Ecosystem feedback is the effect that change in one part of an ecosystem has on another and how this effect then feeds back to effect the source of the change inducing more or less of it.1 These feedback loops form the basic dynamics for regulating the state of the ecosystem. A negative feedback loop is where the state of one element affects the other in the opposite direction, with the net result of this being a stable system where different forces are counterbalancing each other out creating some equilibrium. As such negative feedback can be identified as providing stability. All ecosystems are composed of many negative feedback loops that keep every part of the system within the boundaries necessary for the whole system to continue functioning. Population regulation is a classical example of negative feedback. Because the resources that sustain populations are limited, no population can exceed the carrying capacity of the ecosystem for long. Negative feedback loops between predators and prey work to keep plant and animal populations within the limits of the carrying capacity of their environment and thus maintain some form of stability.
Positive Feedback Loops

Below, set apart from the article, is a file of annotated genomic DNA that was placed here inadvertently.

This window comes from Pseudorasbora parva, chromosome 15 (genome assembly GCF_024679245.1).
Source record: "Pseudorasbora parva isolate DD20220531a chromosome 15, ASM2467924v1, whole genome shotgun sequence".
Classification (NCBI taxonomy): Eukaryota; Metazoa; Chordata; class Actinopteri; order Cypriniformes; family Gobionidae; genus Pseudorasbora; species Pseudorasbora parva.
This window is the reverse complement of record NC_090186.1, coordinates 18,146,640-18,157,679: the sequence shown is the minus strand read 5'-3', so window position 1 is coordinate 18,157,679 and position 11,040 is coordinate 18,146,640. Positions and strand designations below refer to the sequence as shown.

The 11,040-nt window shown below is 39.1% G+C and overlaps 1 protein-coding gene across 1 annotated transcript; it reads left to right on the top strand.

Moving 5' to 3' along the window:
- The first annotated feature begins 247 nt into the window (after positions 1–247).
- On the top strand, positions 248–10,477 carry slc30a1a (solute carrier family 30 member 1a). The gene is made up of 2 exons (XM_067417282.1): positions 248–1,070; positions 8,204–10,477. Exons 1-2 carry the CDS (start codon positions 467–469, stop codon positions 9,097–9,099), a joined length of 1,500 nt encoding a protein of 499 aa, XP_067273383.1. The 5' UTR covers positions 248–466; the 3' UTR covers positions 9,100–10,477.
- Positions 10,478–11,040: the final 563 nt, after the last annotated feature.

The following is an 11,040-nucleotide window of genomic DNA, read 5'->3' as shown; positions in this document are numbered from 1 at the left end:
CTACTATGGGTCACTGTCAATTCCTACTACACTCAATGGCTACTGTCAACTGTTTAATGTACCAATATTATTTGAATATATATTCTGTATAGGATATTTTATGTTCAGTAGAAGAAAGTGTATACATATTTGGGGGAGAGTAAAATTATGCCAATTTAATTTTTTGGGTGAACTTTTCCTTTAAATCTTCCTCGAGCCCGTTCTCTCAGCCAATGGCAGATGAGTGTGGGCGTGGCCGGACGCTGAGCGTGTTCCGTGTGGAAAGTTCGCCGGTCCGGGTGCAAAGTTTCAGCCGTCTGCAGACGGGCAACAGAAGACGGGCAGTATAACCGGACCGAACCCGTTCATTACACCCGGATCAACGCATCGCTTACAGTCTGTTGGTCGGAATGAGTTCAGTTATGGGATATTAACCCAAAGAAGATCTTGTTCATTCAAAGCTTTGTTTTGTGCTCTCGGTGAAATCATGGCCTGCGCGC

Positive feedback stimulates change and it is responsible for the sudden appearance of rapid changes within ecosystems. Positive feedback is a circular link of effects that are self-reinforcing. When part of the system increases, another part of the system also changes in a way that makes the first part increase even more. Positive feedback is a source of instability and strong force of change as it can drive the system outside of its normal operating parameters. As an example we could cite exponential population growth, when there is a surplus of resources, or lack of predators, this allows a plant or animal population to grow without limit. More population leads to more births, and more births lead to an increasing population creating a compounding effect over time.